Posts Tagged ‘unemployment’

Youth Unemployment – The Real Issue

Sunday, November 13th, 2011

In amongst all the fantastical numbers that economists bandy around at the moment, there are some frightening figures that get lost in amongst the other seemingly more pressing numbers.  Amongst these, youth unemployment is the most worrying and is perhaps the biggest issue of all.

In the UK, youth unemployment is 21.3% against a total rate of 8.1%  (September 2011).  In Italy, youth unemployment is 29.3% with a national figure of 8.35% (August 2011).  Youth unemployment in Greece is 36% against a national level of 18.4% (August 2011) .  In Spain, youth unemployment is 46.2% with a national figure of 22.6% (September 2011). And this is not just an issue for those in Southern Europe, so in Sweden youth unemployment is 4 times higher than for workers aged 25 – 54, while in Ireland youth unemployment stands at 31.5% against a national level of 14.4% (October 2011) with 100 people emigrating every day at the highest levels since the Great Famine over 150 years ago.

Studies in the UK suggest that the cost of youth unemployment is £4.7 billion a year and £8.1 billion a year from reports by the Recruitment and Employment Confederation Taskforce as well as the London School of Economics.

This is a waste of the young peoples’ lives, dreams and hopes, as well as a mammoth waste of capital resources.  Even more than that it creates a very unstable structure for the welfare state:

  1. Failing to secure employment for a large proportion of young, let all the underemployment of many of those that find employment, is a failure of the education system, because expenditure on teaching is being frittered away by not getting graduating pupils into useful employment.  This means the wealth of the nation is being gradually eroded away through education that has no economic or intellectual value.  Apprenticeships could start to treat this scar.
  2. Then there is the structural issue for the welfare state.  At its simplest, the welfare state is pyramid scheme that relies on enough new employees entering the tax system to finance those who are retiring, needing geriatric care or other benefits.  However, if employees are not starting young and so failing to start paying taxes, then the whole structure will perhaps become irreperably destabilised, while at the other end employees are looking for more benefits from state funded pensions and geriatric care.  With high youth unemployment, the welfare machine cannot function for long before it will simply grind to a halt.  The simple truth is that the pension schemes written for public sector workers in the UK and across Europe cannot be funded as there are not enough people generating new money in our economies to finance them, and without getting the young to start creating real wealth we have not a hope of paying me a sou of my state pension, while my small private pension has shown no growth in years and will not keep me living for longer than a few days, so I expect that I will need to work until I drop.  Incentivising businesses to start recuiting the youth or schemes that will find the entrepreneurs of tomorrow are vital.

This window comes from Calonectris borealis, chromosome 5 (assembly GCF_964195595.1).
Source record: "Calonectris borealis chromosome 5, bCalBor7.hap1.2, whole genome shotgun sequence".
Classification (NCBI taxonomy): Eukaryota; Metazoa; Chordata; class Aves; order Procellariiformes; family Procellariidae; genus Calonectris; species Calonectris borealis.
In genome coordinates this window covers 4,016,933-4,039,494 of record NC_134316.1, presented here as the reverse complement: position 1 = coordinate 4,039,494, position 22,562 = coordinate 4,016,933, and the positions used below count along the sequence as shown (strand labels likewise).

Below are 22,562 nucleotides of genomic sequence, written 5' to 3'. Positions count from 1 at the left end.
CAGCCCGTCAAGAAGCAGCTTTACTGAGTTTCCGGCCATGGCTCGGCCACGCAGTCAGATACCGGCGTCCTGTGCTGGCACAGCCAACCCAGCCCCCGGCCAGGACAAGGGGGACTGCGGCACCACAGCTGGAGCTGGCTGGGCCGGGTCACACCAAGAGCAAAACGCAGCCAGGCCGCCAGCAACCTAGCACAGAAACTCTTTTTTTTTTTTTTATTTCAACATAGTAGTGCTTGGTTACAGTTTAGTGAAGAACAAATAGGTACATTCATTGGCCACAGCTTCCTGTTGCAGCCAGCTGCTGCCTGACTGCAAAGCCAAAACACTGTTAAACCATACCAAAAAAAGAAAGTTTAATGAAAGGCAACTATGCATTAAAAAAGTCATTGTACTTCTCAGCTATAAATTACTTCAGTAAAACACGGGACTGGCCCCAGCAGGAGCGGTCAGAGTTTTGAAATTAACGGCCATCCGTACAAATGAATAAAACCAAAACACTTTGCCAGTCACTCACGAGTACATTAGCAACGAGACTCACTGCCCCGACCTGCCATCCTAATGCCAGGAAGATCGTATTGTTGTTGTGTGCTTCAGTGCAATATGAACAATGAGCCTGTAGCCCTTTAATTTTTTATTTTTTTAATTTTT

Every year more young people leave school, yet with funding cuts more will fail to find university courses to meet their needs and so exacerbating youth unemployment.  While older workers no longer need to retire and as pension schemes fail to provide people with the retirement they crave, job blocks will be created, preventing young people even starting on the employment process.

Unless this issue of youth unemployment is tackled head on and quickly, not only will there be a dangerous restlessness amongst the young unemployed, but the whole edifice of social welfare is liable to topple over under its own grandiose ambitions.